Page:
• Morning gym sessions. How is it that aching muscles feel so good! I hit the gym about three times a week.

  • Plenty of me time. As much as I love my friends and family, I find it very draining to be around people for too long. I charge up when I'm by myself. Therefore, I reserve some evenings and weekend days for myself. Sometimes, I even stay at home for a holiday.

  • Spending time with family/friends. Love is the best thing we do. I feel very grateful for my family and close friends. Over the last five years since my first depression, I have also learnt to speak to them when I'm feeling low. The simple act of just telling someone how you feel can be so immensely uplifting.

  • Keeping the house clean/tidy. This is usually my first step to getting life back in order when depressed. I feel distraught when the house is a mess.

  • Eating healthy and not skipping meals. I tend not to cook very much, but I do try to have a balanced diet and stay away from sugary/fatty foods. Recently, I experimented with intermittent fasting. This was such a resounding success that I'll be writing an article dedicated to it.

Preventative

  • Living in a place that naturally inspires me. I currently live in London. I'm not too fond of the overcast British weather, but otherwise, I do feel delighted to live here. I like big cities.
View from my balcony at Stratford
View from my balcony at Stratford.
  • Having a job I love doing. Ideally, I would not work at all. Given that I have to work, I'd rather do something I love. My current job as a web developer feels like a dream. My teammates are very fun too.
Home office
This is where I code.
  • Not overworking. Having overworked in the past and burned out badly, I'm determined never to experience that again. I try my best not to let work eat up my personal time.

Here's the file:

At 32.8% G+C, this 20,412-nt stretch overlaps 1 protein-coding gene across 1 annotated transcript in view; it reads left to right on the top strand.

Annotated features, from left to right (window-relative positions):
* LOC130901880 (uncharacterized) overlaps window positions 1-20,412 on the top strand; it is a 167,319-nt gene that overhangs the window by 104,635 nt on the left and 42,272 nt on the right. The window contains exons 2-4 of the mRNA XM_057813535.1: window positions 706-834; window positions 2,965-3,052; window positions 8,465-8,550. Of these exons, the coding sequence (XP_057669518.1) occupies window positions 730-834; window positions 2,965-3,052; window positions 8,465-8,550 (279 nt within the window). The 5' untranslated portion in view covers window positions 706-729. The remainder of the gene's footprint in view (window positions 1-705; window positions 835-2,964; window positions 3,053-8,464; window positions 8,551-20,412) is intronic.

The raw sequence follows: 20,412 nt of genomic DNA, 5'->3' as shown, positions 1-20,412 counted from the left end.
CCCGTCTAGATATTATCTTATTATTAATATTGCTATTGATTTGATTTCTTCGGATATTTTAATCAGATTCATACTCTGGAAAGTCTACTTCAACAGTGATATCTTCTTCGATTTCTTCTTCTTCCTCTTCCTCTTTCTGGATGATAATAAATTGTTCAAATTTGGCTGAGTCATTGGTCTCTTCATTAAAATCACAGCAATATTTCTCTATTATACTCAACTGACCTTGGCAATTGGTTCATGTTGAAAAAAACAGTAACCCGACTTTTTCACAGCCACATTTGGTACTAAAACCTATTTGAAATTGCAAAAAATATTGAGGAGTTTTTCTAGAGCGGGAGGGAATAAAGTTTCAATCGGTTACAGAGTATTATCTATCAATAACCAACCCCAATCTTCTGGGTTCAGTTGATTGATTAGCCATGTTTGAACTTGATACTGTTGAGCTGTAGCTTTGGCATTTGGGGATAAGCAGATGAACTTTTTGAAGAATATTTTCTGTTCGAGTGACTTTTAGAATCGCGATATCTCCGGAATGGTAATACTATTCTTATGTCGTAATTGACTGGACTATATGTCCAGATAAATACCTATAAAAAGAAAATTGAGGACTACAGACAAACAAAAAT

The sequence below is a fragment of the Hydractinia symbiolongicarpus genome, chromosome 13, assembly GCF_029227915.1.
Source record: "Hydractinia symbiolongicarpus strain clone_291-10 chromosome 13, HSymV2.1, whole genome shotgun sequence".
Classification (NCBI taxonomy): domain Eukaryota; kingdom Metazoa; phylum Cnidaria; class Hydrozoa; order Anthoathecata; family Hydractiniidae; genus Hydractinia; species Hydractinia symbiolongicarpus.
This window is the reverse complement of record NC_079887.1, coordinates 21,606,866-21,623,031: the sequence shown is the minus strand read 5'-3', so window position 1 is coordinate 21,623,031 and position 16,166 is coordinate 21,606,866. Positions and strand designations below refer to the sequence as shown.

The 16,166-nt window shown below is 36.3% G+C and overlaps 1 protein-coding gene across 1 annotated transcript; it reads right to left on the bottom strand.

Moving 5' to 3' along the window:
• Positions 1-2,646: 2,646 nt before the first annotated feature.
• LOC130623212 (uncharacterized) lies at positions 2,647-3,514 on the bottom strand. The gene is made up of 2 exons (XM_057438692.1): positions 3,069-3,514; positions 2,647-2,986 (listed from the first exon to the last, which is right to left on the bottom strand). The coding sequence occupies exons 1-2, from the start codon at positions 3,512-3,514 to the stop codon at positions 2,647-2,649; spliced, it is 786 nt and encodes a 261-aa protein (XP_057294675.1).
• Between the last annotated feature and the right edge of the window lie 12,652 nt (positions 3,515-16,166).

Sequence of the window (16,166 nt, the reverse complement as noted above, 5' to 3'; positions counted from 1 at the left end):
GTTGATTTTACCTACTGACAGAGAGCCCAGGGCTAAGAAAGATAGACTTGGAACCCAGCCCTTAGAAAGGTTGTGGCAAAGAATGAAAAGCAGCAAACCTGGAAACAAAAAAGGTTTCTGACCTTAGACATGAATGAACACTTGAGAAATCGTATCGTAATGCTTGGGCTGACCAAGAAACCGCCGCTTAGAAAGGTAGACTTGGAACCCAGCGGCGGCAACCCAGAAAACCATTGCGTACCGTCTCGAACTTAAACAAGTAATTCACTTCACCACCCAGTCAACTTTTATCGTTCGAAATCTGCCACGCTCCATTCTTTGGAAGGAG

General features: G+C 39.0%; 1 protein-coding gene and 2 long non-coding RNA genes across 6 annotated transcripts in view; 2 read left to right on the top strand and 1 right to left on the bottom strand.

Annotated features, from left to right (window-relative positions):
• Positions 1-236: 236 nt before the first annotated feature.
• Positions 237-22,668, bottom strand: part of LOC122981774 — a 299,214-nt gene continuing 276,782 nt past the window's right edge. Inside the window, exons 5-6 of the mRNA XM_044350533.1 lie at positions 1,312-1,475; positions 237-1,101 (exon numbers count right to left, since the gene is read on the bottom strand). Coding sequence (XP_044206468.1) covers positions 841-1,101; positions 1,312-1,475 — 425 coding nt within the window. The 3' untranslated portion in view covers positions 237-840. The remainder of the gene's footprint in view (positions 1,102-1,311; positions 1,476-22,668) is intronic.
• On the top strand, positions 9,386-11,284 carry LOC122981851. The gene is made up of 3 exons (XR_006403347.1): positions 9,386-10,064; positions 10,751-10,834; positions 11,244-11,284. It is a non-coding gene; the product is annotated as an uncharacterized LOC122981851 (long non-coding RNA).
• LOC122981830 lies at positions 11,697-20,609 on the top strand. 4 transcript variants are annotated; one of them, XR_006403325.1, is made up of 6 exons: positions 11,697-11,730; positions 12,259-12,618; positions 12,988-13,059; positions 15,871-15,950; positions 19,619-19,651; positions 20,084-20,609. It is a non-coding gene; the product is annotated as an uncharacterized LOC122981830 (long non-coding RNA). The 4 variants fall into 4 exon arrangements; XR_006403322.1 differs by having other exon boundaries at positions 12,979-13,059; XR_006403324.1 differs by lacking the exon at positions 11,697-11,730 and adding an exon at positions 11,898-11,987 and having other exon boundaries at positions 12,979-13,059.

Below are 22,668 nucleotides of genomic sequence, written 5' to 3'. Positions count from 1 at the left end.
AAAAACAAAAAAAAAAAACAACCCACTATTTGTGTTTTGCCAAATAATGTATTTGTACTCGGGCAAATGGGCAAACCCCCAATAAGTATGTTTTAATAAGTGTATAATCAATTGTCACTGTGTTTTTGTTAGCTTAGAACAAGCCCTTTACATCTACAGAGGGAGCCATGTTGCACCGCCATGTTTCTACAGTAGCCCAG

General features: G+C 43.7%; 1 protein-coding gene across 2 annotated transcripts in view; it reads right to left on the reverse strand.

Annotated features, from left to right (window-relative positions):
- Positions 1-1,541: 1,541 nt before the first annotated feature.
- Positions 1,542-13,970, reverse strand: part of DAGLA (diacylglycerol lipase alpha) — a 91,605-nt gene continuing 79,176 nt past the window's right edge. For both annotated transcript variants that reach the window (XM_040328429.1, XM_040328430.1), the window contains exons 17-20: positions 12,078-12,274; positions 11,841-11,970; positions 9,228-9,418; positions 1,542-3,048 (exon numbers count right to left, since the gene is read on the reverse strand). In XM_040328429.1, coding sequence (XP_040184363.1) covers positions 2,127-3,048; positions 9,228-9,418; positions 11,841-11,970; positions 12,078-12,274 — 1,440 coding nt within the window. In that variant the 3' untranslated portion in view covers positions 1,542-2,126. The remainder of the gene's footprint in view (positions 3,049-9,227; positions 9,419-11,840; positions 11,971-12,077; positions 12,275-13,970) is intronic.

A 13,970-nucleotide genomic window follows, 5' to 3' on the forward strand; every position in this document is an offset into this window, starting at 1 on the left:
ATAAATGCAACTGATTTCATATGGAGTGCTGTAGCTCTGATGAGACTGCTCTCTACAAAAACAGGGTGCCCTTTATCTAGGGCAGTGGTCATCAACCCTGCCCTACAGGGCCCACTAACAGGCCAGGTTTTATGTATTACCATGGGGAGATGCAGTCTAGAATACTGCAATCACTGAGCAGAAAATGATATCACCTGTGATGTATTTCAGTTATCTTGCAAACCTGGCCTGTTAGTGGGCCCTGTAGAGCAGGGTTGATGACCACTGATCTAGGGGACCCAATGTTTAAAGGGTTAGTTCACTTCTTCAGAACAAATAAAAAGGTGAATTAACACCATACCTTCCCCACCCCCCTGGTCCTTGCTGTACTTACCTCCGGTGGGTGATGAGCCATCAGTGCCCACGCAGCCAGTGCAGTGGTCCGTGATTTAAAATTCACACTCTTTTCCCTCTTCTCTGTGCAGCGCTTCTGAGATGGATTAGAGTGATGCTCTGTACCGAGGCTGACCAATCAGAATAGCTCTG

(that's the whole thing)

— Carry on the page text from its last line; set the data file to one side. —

• Keeping myself so busy that I don't have time to worry. When I'm idle for too long, I start having depressing thoughts. Therefore, I have lots of hobbies to keep myself busy. Currently, these include programming, reading, writing, learning Spanish and playing the piano.

  • Reading. I already mentioned reading, but it's worth emphasizing. Books are a happy place for me. I find a lot of inspiration in the books that I read.

Corrective

  • Avoid fast food at all costs. I like to indulge myself under normal circumstances. However, if I'm not feeling good, I know from experience that fast food will only take things further downhill.

  • Professional therapy. I find it a lot easier to speak freely to a therapist than to someone I know. Therapy could be a preventative tool too, I guess, but it's a little too expensive and time consuming for my taste. I have only tried therapy once in 2019 when I felt utterly lost. Thanks to my excellent therapist, after just four or five therapy sessions, I was able to get back on my feet.

Things that didn't work for me

There are also lots of things that I experimented with that didn't work for me:

  • Yoga / meditation. Boring.
  • Keeping a journal. Boring.
  • Cooking. Too time-consuming.
  • Baking. Too time-consuming, and I don't like to eat anything sweet anyway.
  • Going vegan. I cannot live without chicken.
  • Going away on holidays. I like travelling abroad occasionally, but too many of those are just exhausting. It's nice staying home or visiting somewhere local instead.
Lemon drizzle cake
Lemon drizzle cake was my favourite one to bake.

Conclusion

Sometimes, I wonder what life is like for people who are just happy by nature and don't have to work so hard for it. Maybe everyone works hard at it. Some just make it look easy.

My current mental health defences are rather high maintenance and not 100% reliable, but they're good enough that I think I can make it through at least one human lifetime. Still keen to make optimizations where I can though! If there are any defences that you've tried which worked well for you, I'd love to hear about them.

Apparently, we get happier the older we get. So, maybe we just need to wait it out.

Please share! 🙏